Residents and businesses in Fort Collins have several ways to recycle their glass, including some new options!
Recovering glass from single-stream recycling and making it into new glass was a challenge after the introduction of “single-stream recycling” in 2006; for a long time, only 30% of the glass was being recovered for glass-to-glass recycling while the rest went to “beneficial secondary” use as drainage material or alternative-daily-cover at landfills. In other words, for many years, glass was not being remanufactured into new bottes. However, due to the construction of Momentum Glass’ processing plant in Broomfield in 2016, glass from single-stream recycling programs throughout Colorado is now largely being recovered and sufficiently “cleaned up” to meet bottle manufacturers’ specifications.
As long as preparation guidelines are followed (information at http://www.fcgov.com/recycling/pdf/2012_RecyclingGuidelines_FINAL.pdf ), the glass bottles/jars, paper, metal, and plastic you place in your curbside recycle bin will be made into new bottles, goods or packaging. Take a virtual tour of the recycling sorting center in Denver, to learn more about how our recyclables are sorted and sent to market.
This decision is up to you. You can choose to separate glass and take it to one of the drop-off centers in the area that collect only glass and rest assured that the glass will become new glass bottles. However, the opening of Momentum Glass in Broomfield (http://colorado.momentumrecycling.com), has greatly increased the quantity of glass from single-stream curbside recycling bins that will become new bottles. (What may be a bit confusing is that some trash/recycling haulers specifically ask their customers to take bottles and jars to be recycled at local drop-off centers instead of using the curbside recycling program, in order to control their costs.) Which ever option you choose, it's better to recycle or reuse glass than to put it in the trash, for landfill disposal!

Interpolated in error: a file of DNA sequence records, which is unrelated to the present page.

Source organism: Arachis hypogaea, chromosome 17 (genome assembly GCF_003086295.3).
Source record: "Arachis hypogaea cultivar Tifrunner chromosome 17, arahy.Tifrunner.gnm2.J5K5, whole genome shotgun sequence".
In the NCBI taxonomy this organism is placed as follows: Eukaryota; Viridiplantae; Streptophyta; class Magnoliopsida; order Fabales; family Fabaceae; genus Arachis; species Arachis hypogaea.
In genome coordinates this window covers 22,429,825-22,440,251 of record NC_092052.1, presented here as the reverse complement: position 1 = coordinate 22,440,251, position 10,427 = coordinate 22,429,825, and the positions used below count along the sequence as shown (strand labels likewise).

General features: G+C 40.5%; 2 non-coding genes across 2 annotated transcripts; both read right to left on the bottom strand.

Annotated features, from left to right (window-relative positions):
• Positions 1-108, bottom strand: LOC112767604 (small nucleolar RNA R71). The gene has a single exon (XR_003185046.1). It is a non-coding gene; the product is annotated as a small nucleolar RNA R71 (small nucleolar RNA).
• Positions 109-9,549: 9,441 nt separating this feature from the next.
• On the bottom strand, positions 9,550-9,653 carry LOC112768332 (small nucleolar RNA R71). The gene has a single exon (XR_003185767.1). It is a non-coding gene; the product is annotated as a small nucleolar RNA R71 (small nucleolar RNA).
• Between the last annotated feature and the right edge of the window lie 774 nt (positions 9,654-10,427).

Clear Intentions LLC has created a unique opportunity in Fort Collins to recycle the type of glass used to make drinking glasses: Clear Intentions has placed 10 glass-only recycling “stations” throughout the community (visit Clear their easy-to-read website http://www.clearintentions.glass/drop-off-stations) You can bring items such as broken wine glasses along with bottles/jars to their stations. However, please do not place any type of glass in the curbside recycling bins or community-sponsored recycling drop-off centers except glass bottles and jars. In another new development in the Colorado recycling industry, a company called Momentum Glass in Broomfield has begun accepting deliveries of window glass; more information can be found at http://colorado.momentumrecycling.com.
In 2007, the City collected a total of 32 tons at its Recycling Drop-off Center. By mid-2012, the City collected nearly 250 tons! Glass delivered to the Recycling Drop-off Center is recycled into new glass bottles because it is already sorted and has very little contamination.
Do not place plastic bags or cardboard in the glass recycling container at any of the drop-off stations or recycling centers – the cleaner and purer the glass is, the better! The City urges citizens to remember that plastic bags, in particular, should never be commingled with other types of recyclables because processing plants can’t keep it from tangling up the sorting equipment! Please take plastic bags to one of our many local grocery stores or retailers that accept them to be recycled, or bring them to the new pilot program that was recently introduced at the Timberline Recycling Center, which accepts a variety of plastic film materials as long as they are clean and dry (more information at http://www.fcgov.com/recycling).
Eleven states already have "bottle bill" systems, where you pay a refundable nickel or dime per bottle at the point of purchase on beverage containers. A number of other states have also been studying this approach. Beverage companies are often opponents to advance disposal/deposit requirements. However, in states that have bottle bills, 85-90% of bottles are recycled. Non-bottle bill states, by comparison, struggle to recover even 50% of their bottles and cans. The clean glass generated by bottle bill states is the major feedstock for local glass-to-glass recycling plants.